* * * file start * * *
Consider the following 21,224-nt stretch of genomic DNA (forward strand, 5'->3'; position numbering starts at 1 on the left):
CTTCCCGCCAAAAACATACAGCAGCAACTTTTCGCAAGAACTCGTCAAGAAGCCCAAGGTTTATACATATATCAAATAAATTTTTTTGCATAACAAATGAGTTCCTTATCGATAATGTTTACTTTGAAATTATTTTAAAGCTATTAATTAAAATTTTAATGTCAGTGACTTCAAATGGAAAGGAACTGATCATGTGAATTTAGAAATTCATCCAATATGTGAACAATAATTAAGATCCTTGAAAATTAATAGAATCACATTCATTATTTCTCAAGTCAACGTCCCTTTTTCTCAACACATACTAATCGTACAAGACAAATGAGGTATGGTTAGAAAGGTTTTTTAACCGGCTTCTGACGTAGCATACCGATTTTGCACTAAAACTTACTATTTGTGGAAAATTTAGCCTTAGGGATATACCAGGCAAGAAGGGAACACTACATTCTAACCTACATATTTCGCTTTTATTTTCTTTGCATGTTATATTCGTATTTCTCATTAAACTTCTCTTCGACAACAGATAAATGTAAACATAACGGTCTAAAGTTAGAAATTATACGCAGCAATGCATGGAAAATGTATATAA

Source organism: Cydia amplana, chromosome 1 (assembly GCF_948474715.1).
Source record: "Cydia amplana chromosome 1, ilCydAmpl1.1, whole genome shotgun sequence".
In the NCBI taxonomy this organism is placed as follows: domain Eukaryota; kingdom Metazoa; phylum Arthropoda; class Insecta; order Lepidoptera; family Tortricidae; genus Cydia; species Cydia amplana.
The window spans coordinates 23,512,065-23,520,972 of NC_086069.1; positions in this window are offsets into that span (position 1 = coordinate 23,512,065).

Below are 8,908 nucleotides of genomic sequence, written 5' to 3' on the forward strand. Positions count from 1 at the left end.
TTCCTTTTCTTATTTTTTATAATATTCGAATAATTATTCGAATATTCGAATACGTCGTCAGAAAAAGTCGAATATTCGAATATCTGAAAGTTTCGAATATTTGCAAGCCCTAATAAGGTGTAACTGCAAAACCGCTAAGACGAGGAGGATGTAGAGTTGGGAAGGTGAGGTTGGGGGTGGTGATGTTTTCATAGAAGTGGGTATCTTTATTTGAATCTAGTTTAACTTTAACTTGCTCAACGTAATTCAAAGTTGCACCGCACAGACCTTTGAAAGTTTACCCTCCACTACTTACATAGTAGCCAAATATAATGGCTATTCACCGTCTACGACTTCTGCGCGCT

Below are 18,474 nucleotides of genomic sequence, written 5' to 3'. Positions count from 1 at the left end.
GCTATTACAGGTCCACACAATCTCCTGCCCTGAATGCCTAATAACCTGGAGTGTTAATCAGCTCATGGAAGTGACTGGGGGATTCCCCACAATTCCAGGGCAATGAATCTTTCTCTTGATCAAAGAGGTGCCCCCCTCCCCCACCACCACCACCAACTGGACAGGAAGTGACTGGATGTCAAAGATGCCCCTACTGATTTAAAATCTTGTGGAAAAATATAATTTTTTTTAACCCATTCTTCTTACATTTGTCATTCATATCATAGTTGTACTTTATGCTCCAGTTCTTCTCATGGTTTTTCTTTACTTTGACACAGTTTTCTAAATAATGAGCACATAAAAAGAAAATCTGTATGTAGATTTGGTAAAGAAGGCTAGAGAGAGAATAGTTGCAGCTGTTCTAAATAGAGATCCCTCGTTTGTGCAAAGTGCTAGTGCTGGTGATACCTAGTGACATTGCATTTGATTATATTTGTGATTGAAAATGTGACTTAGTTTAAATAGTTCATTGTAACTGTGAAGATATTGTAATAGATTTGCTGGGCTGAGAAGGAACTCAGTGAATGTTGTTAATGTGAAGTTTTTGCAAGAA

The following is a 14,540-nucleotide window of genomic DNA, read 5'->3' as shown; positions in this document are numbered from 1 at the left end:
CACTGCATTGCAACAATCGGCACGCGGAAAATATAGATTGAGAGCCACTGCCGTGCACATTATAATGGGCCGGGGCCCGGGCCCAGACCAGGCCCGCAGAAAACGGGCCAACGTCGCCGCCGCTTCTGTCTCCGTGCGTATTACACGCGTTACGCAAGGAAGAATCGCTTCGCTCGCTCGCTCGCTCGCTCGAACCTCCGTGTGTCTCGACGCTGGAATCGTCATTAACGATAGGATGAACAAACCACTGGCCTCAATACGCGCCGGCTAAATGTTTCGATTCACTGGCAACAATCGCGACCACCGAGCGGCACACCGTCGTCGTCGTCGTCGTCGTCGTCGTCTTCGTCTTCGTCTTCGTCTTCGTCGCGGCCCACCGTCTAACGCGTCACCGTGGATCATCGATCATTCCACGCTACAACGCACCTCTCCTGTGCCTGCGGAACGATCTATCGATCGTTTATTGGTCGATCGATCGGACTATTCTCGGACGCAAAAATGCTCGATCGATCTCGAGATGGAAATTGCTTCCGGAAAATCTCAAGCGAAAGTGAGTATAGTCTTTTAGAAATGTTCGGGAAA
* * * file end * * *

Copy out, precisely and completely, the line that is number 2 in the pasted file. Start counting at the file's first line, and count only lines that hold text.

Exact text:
CTTCCCGCCAAAAACATACAGCAGCAACTTTTCGCAAGAACTCGTCAAGAAGCCCAAGGTTTATACATATATCAAATAAATTTTTTTGCATAACAAATGAGTTCCTTATCGATAATGTTTACTTTGAAATTATTTTAAAGCTATTAATTAAAATTTTAATGTCAGTGACTTCAAATGGAAAGGAACTGATCATGTGAATTTAGAAATTCATCCAATATGTGAACAATAATTAAGATCCTTGAAAATTAATAGAATCACATTCATTATTTCTCAAGTCAACGTCCCTTTTTCTCAACACATACTAATCGTACAAGACAAATGAGGTATGGTTAGAAAGGTTTTTTAACCGGCTTCTGACGTAGCATACCGATTTTGCACTAAAACTTACTATTTGTGGAAAATTTAGCCTTAGGGATATACCAGGCAAGAAGGGAACACTACATTCTAACCTACATATTTCGCTTTTATTTTCTTTGCATGTTATATTCGTATTTCTCATTAAACTTCTCTTCGACAACAGATAAATGTAAACATAACGGTCTAAAGTTAGAAATTATACGCAGCAATGCATGGAAAATGTATATAA